Last week I sent out a tweet in a reply to my post on Obstacles in Education and it got me thinking about my role in our democracy.
My tweet,“Legislation without contemplation, consideration, or communication is not representation,” sent a thought running through my mind that I need to do more to stand up for the beliefs that I hold dear for education. Here are some realities that I have come to know about politics and education:
- People are not happy with public education and are placing heavy pressure on government towards improving it.
- The people who scrutinize public education do not know much about it.
- There is very little conversation going on between schools, parents, communities, and the Legislature.
These three points bring me to the conclusion that public educators need to do more to improve our own working conditions by making more of an effort to reach out to parents, communities, and our elected officials about what is going on in schools. This includes having conversations with stakeholders about the demands that are being placed on us in the face of financial restrictions and threats to our well-being. It is no longer acceptable to take the hits and keep trying to persevere without telling our story and sharing our challenges.
We elect officials through our votes and we trust them to represent our best interests when they are put into office. All too often we fail to follow-up with these officials to let them know what our best interests are and the result is that they vote on legislation that fits their view of the situation. When you look solely at production numbers you deal in hard black and white data that fails to capture what schools are all about. Schools are not factory lines and we cannot be measured by test data alone. Students must learn skills like grit, determination, and social interaction as much as they must learn the Pythagorean theorem or their periodic tables.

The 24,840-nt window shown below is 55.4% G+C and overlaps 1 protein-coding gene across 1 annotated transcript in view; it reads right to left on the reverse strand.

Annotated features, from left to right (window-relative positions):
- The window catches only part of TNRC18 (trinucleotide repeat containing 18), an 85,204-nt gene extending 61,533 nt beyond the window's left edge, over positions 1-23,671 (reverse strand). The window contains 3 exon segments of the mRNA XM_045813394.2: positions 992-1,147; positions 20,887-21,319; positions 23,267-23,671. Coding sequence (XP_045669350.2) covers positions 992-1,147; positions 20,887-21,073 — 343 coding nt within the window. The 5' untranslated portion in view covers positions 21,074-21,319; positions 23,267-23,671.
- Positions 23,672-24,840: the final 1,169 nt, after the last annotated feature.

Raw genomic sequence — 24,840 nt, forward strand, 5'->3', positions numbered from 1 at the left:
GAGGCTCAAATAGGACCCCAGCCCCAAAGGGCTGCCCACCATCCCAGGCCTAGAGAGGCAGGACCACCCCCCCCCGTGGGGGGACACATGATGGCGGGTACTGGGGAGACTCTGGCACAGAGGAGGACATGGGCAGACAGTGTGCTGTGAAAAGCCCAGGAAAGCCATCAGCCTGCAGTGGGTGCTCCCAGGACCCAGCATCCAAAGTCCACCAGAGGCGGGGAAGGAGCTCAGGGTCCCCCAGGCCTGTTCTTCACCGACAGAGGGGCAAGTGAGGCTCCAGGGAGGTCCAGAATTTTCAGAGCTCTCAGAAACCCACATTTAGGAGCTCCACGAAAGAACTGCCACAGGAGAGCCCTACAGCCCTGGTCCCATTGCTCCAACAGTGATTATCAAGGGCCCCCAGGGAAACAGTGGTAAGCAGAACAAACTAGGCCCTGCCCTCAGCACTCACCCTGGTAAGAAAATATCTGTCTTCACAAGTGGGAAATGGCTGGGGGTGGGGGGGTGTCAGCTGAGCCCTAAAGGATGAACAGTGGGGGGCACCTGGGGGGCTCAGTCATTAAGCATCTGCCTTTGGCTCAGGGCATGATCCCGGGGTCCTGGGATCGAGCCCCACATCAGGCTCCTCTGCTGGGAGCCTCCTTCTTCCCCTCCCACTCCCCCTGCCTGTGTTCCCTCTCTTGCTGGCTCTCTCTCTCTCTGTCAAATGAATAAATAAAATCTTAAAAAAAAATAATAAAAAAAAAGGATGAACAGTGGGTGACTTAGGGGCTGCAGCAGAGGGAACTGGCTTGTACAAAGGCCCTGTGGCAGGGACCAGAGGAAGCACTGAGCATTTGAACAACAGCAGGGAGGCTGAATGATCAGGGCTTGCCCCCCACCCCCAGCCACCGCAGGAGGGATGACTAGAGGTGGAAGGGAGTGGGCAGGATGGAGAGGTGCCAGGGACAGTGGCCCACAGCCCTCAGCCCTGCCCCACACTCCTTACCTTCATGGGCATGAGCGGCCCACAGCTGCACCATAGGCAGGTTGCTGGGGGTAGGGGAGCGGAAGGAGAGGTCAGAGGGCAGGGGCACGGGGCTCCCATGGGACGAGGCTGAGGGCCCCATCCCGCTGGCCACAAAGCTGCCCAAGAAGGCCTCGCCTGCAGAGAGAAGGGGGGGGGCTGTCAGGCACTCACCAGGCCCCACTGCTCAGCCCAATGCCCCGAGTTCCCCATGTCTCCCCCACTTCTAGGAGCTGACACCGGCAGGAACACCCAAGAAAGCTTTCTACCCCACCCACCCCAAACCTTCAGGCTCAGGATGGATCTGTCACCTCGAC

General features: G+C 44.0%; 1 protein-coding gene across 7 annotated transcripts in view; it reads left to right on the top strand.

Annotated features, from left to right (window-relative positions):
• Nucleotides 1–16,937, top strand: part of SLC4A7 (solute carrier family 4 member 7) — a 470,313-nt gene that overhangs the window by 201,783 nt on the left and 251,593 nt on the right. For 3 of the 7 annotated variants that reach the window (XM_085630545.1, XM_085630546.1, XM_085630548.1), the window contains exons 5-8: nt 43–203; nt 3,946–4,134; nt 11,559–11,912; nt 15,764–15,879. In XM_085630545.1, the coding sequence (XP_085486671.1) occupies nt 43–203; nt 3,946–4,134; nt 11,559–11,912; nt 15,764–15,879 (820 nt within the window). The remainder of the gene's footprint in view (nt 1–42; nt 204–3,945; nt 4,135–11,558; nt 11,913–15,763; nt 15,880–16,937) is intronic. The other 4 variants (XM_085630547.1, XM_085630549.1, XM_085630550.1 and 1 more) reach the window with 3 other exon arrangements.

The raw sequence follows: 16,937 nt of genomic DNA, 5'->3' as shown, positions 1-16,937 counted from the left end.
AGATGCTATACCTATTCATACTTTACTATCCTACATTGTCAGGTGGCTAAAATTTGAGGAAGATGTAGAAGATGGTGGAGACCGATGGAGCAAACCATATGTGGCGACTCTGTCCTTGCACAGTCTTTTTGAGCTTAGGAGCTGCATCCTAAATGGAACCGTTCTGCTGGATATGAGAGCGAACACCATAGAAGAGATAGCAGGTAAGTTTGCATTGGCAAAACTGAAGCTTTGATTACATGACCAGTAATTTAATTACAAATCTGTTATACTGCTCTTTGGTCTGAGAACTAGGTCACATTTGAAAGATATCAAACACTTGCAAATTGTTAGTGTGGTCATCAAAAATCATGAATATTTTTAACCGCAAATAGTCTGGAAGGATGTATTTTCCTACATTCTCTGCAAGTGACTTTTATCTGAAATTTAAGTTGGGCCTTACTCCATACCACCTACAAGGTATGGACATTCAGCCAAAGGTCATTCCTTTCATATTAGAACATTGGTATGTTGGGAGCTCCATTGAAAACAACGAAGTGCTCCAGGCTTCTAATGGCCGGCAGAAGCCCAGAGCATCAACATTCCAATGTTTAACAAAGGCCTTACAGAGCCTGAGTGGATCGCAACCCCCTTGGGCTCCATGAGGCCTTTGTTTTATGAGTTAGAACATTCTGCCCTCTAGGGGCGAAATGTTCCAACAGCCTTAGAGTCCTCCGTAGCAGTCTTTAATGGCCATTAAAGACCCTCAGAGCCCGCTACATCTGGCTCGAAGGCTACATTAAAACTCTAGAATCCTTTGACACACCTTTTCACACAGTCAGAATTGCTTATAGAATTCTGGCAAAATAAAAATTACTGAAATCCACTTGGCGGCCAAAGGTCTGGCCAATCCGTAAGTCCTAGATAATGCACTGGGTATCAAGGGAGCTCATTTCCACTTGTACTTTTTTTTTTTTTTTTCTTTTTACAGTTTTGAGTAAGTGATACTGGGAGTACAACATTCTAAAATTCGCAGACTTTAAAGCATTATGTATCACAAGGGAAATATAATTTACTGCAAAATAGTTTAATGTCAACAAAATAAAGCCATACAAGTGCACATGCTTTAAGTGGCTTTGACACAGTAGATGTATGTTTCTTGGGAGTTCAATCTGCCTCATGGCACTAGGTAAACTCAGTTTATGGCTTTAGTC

Unfortunately, unless more educators voice their opinions, the only evidence that our elected officials will have to make up their knowledge of schools is that test data. I have been hesitant in the past to contact my representative and senator, but I will not be any longer. The future of education and our children is too important to leave at the hands of people who have not worked in a classroom and do not know what goes into educating a child. People will not know what it takes until we teach them. I refuse to lay blame at the feet of people who do not know better, but I do vow to do my part in making sure that they can no longer claim ignorance in their vote and I encourage you to do so as well.